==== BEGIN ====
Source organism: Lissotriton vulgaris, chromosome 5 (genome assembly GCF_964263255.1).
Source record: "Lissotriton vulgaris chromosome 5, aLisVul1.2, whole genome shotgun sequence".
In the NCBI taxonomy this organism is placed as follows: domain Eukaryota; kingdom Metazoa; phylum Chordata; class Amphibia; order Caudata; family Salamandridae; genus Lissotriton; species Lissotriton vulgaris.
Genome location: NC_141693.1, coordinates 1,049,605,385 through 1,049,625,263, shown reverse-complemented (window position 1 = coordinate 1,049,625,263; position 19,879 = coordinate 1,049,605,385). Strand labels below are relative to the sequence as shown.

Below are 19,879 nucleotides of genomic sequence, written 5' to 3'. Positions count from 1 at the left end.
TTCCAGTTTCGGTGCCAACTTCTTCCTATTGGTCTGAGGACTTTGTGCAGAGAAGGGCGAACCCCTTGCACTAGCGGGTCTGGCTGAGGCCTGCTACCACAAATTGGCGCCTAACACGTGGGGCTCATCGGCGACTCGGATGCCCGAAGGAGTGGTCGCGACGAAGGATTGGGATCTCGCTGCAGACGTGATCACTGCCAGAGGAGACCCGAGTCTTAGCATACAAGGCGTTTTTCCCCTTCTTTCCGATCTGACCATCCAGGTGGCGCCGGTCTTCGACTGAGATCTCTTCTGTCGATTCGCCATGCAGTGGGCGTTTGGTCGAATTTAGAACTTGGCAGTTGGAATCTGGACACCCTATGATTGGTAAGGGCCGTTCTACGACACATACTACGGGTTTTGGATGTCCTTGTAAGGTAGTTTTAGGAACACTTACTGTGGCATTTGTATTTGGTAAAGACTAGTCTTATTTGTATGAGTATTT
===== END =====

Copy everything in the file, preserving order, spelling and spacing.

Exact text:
Source organism: Lissotriton vulgaris, chromosome 5 (genome assembly GCF_964263255.1).
Source record: "Lissotriton vulgaris chromosome 5, aLisVul1.2, whole genome shotgun sequence".
In the NCBI taxonomy this organism is placed as follows: domain Eukaryota; kingdom Metazoa; phylum Chordata; class Amphibia; order Caudata; family Salamandridae; genus Lissotriton; species Lissotriton vulgaris.
Genome location: NC_141693.1, coordinates 1,049,605,385 through 1,049,625,263, shown reverse-complemented (window position 1 = coordinate 1,049,625,263; position 19,879 = coordinate 1,049,605,385). Strand labels below are relative to the sequence as shown.

Below are 19,879 nucleotides of genomic sequence, written 5' to 3'. Positions count from 1 at the left end.
TTCCAGTTTCGGTGCCAACTTCTTCCTATTGGTCTGAGGACTTTGTGCAGAGAAGGGCGAACCCCTTGCACTAGCGGGTCTGGCTGAGGCCTGCTACCACAAATTGGCGCCTAACACGTGGGGCTCATCGGCGACTCGGATGCCCGAAGGAGTGGTCGCGACGAAGGATTGGGATCTCGCTGCAGACGTGATCACTGCCAGAGGAGACCCGAGTCTTAGCATACAAGGCGTTTTTCCCCTTCTTTCCGATCTGACCATCCAGGTGGCGCCGGTCTTCGACTGAGATCTCTTCTGTCGATTCGCCATGCAGTGGGCGTTTGGTCGAATTTAGAACTTGGCAGTTGGAATCTGGACACCCTATGATTGGTAAGGGCCGTTCTACGACACATACTACGGGTTTTGGATGTCCTTGTAAGGTAGTTTTAGGAACACTTACTGTGGCATTTGTATTTGGTAAAGACTAGTCTTATTTGTATGAGTATTT